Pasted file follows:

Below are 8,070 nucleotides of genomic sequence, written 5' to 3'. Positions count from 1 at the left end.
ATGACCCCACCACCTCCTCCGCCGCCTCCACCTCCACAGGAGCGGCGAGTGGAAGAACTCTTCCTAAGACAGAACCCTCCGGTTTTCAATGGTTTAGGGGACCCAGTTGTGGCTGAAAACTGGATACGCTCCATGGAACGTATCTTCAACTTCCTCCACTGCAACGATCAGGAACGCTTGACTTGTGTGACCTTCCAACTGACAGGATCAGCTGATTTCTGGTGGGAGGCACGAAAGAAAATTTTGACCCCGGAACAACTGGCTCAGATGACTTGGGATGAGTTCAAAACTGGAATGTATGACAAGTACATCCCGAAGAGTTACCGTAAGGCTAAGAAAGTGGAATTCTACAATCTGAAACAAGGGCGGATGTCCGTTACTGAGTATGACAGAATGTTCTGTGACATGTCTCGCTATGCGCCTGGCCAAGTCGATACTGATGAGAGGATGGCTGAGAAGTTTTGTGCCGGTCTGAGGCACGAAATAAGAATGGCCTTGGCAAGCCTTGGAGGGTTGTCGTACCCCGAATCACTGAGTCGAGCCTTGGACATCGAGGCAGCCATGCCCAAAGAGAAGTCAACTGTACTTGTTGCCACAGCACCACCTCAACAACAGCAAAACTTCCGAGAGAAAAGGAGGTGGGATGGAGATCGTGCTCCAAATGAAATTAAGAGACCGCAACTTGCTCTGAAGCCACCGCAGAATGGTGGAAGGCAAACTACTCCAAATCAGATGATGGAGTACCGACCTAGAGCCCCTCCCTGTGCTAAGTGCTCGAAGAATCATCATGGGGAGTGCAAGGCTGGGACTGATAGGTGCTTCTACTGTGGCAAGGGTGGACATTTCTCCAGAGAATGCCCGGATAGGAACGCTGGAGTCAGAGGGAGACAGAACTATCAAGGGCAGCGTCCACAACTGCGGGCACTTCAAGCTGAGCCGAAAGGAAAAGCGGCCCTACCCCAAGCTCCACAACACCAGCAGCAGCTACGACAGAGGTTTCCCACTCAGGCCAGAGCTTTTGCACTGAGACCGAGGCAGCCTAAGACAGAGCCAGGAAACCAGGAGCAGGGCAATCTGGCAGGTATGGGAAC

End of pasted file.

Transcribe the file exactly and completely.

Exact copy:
Below are 8,070 nucleotides of genomic sequence, written 5' to 3'. Positions count from 1 at the left end.
ATGACCCCACCACCTCCTCCGCCGCCTCCACCTCCACAGGAGCGGCGAGTGGAAGAACTCTTCCTAAGACAGAACCCTCCGGTTTTCAATGGTTTAGGGGACCCAGTTGTGGCTGAAAACTGGATACGCTCCATGGAACGTATCTTCAACTTCCTCCACTGCAACGATCAGGAACGCTTGACTTGTGTGACCTTCCAACTGACAGGATCAGCTGATTTCTGGTGGGAGGCACGAAAGAAAATTTTGACCCCGGAACAACTGGCTCAGATGACTTGGGATGAGTTCAAAACTGGAATGTATGACAAGTACATCCCGAAGAGTTACCGTAAGGCTAAGAAAGTGGAATTCTACAATCTGAAACAAGGGCGGATGTCCGTTACTGAGTATGACAGAATGTTCTGTGACATGTCTCGCTATGCGCCTGGCCAAGTCGATACTGATGAGAGGATGGCTGAGAAGTTTTGTGCCGGTCTGAGGCACGAAATAAGAATGGCCTTGGCAAGCCTTGGAGGGTTGTCGTACCCCGAATCACTGAGTCGAGCCTTGGACATCGAGGCAGCCATGCCCAAAGAGAAGTCAACTGTACTTGTTGCCACAGCACCACCTCAACAACAGCAAAACTTCCGAGAGAAAAGGAGGTGGGATGGAGATCGTGCTCCAAATGAAATTAAGAGACCGCAACTTGCTCTGAAGCCACCGCAGAATGGTGGAAGGCAAACTACTCCAAATCAGATGATGGAGTACCGACCTAGAGCCCCTCCCTGTGCTAAGTGCTCGAAGAATCATCATGGGGAGTGCAAGGCTGGGACTGATAGGTGCTTCTACTGTGGCAAGGGTGGACATTTCTCCAGAGAATGCCCGGATAGGAACGCTGGAGTCAGAGGGAGACAGAACTATCAAGGGCAGCGTCCACAACTGCGGGCACTTCAAGCTGAGCCGAAAGGAAAAGCGGCCCTACCCCAAGCTCCACAACACCAGCAGCAGCTACGACAGAGGTTTCCCACTCAGGCCAGAGCTTTTGCACTGAGACCGAGGCAGCCTAAGACAGAGCCAGGAAACCAGGAGCAGGGCAATCTGGCAGGTATGGGAAC